75 Years Later, Pearl Harbor Still Resonates

Today is Pearl Harbor Remembrance Day. I’ll bet half the people reading this column have little idea what that means. It marks the 75th anniversary of the devastating attack on our naval fleet stationed in Hawaii that catapulted us into World War II.

December 7, 1941 is, to those alive at that time, what September 11, 2001 is to us. On that date, Japanese planes swarmed across the harbor and bombarded the fleet, sinking or seriously damaging eight of our battleships and killing 2,388 Americans. A day later, we declared war against our mortal enemies of that era, Japan and Germany.

Those who fought and died in that war would be startled to know those two nations are now among our closest allies. Imagine Iran and North Korea being our nation’s besties 75 years from today.

In the 1990’s I spent a week in Honolulu, and felt a pull to visit Pearl Harbor. I boarded the ferry that glided me across the water to the USS Arizona Memorial site, and noticed that one of the tour guides was an older gentleman who was a survivor of the Pearl Harbor attack__an eyewitness to history.

He cautioned us that the memorial was “not just another tourist attraction” and to be respectful, delivering first-hand testimony to what happened the morning of what President Franklyn D. Roosevelt called “A day which will live in infamy.”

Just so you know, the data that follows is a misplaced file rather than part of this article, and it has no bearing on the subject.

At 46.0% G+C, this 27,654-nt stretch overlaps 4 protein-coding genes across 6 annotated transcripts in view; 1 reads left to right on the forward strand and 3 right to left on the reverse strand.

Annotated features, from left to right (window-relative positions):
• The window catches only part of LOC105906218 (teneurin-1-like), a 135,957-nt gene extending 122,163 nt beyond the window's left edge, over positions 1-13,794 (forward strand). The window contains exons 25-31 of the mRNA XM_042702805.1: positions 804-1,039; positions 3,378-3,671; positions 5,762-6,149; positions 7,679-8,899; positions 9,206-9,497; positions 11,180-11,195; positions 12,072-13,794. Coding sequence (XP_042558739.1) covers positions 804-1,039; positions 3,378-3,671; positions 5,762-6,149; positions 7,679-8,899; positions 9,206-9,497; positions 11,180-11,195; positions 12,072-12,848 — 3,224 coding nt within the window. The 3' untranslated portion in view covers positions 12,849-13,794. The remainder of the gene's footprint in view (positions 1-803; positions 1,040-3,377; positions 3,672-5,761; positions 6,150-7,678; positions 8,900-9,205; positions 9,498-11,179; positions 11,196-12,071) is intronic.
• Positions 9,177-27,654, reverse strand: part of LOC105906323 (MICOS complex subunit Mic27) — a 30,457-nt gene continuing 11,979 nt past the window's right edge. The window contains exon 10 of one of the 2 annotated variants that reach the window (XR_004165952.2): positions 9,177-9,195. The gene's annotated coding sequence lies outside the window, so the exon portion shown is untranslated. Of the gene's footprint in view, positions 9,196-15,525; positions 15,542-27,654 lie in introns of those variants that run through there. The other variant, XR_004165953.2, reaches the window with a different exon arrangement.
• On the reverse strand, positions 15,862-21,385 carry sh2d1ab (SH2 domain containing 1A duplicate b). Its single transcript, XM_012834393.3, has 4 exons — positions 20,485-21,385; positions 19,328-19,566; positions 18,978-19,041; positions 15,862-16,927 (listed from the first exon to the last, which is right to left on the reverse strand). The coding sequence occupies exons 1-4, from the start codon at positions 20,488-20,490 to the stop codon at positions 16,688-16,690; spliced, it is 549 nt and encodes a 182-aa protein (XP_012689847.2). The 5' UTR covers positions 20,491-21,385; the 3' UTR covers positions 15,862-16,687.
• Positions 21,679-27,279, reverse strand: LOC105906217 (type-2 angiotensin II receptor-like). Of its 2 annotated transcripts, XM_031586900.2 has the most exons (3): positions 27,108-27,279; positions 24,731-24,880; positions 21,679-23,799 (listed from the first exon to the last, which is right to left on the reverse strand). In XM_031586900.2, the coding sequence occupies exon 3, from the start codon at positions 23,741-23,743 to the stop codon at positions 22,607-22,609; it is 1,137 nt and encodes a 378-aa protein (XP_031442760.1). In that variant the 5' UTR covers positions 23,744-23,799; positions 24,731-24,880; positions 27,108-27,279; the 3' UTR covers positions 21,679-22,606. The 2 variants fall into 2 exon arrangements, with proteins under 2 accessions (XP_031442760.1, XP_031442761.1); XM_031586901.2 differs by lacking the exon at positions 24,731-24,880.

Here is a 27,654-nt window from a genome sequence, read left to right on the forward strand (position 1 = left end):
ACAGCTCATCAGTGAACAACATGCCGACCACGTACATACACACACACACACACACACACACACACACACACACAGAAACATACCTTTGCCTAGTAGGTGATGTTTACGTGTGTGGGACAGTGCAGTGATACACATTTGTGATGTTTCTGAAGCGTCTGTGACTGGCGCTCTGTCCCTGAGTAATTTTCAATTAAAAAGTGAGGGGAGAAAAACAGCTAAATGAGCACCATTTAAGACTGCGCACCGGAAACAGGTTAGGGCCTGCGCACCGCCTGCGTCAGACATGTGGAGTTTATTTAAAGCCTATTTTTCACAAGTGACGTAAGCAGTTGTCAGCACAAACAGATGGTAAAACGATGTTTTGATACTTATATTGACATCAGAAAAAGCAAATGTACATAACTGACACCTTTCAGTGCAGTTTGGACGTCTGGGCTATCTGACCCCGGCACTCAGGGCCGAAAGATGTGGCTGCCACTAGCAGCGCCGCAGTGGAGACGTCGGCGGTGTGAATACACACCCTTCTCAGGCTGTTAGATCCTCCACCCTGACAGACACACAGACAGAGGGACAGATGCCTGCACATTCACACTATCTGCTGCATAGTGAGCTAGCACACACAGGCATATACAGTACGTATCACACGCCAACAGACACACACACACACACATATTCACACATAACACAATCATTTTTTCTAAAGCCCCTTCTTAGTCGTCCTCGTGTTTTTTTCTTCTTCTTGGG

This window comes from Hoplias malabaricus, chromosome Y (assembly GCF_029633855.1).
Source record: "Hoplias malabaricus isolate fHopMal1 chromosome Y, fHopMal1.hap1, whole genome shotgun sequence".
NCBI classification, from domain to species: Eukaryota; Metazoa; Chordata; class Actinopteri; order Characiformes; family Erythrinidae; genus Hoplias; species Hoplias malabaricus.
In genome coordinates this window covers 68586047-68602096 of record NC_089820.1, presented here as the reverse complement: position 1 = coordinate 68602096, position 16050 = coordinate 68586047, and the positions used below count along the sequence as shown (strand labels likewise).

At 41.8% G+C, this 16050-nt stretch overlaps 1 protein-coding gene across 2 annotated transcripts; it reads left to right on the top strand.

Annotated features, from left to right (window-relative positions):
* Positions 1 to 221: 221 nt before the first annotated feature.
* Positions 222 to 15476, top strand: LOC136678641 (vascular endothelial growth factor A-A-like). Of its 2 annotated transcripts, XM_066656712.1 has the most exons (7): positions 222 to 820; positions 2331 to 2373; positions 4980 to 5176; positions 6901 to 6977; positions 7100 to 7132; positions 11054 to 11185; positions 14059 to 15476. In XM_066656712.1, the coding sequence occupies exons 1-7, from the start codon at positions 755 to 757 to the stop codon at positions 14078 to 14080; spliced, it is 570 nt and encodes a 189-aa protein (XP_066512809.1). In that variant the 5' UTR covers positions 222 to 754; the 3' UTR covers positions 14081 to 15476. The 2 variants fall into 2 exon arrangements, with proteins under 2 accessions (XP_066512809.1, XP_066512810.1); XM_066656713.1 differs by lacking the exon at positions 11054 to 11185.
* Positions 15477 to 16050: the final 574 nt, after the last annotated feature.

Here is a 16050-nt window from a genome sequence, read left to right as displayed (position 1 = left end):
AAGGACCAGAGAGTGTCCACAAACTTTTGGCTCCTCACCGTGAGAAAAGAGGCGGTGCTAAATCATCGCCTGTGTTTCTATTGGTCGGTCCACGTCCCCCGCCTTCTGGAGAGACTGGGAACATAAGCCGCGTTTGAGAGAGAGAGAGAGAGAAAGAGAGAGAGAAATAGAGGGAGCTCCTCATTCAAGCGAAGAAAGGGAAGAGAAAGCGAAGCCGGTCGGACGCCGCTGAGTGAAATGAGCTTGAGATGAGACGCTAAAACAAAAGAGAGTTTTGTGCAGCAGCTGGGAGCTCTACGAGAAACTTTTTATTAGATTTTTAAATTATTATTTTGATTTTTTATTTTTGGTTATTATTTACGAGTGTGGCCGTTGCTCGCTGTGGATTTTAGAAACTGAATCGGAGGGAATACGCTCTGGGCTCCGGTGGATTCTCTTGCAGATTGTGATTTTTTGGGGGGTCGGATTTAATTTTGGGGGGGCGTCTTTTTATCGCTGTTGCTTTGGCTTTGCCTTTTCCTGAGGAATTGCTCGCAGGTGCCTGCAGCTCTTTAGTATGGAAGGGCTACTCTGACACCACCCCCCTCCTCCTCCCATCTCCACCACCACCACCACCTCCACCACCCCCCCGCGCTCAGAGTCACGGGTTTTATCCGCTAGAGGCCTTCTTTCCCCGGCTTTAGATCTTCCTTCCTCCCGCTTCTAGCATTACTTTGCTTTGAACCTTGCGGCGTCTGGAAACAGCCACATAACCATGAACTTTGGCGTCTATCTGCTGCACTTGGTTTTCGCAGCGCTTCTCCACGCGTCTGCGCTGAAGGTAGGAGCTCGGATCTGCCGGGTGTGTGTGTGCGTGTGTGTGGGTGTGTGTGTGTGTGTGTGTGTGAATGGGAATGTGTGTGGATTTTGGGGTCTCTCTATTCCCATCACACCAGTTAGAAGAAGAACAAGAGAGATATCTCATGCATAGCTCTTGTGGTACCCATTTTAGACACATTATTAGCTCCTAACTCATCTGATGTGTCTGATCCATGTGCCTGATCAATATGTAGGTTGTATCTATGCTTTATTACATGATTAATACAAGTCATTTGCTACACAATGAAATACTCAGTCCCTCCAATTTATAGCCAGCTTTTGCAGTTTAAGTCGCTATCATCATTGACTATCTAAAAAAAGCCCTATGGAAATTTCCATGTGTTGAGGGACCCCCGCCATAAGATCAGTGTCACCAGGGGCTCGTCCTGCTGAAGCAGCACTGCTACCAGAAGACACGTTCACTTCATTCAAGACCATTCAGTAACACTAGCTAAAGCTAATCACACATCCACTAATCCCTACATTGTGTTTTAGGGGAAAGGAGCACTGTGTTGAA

Tourists took photos of the memorial, which sits atop the sunken battleship Arizona, the gravesite of about 900 service veterans still entombed in its wreckage.

I couldn’t help but notice that the majority of the tourists were Japanese.

After watching the smiling group snap their pictures, I asked the veteran if this bothered him.

He paused a moment, his eyes staring into the distance. “No, it wasn’t them,” he replied. “Maybe their fathers, their grandfathers, but not them. You have to move forward, move on, and not blame the innocent.”

Forgiveness and compassion. We could use a large helping of that in 2016.

As for the brave U.S. servicemen and women who sacrificed their lives to protect our freedoms of speech, the press, petition, assembly and religious expression on that mournful day, let’s make certain that they are never forgotten.


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2 Responses to 75 Years Later, Pearl Harbor Still Resonates

  1. Evie Young says:

    Your comments were thought provoking and touching. On this day, I always think of my father who was drafted into the Navy on his 18th birthday, a year and a half after the attack. He served for 3 years and thankfully came home to Brooklyn.
    When I think of all the other 18 year olds who died that day, it just summons up in my mind just how young those boys were, and how so many of the 1100 killed are still entombed in the depths of the USS Arizona.
    I’ve been there a few times. It is haunting and forever peaceful.

  2. Terry says:

    My father had been in the coast guard for five years when the attack happened. He was immediately converted to regular army, as were his colleagues.

    It is hard to imagine – many of the men lost were 18 year olds, which many now would consider little more than children. What a shame, such a loss of young life. That generation has done a huge service to our country, considering the threat of the time. They should be forever honored.

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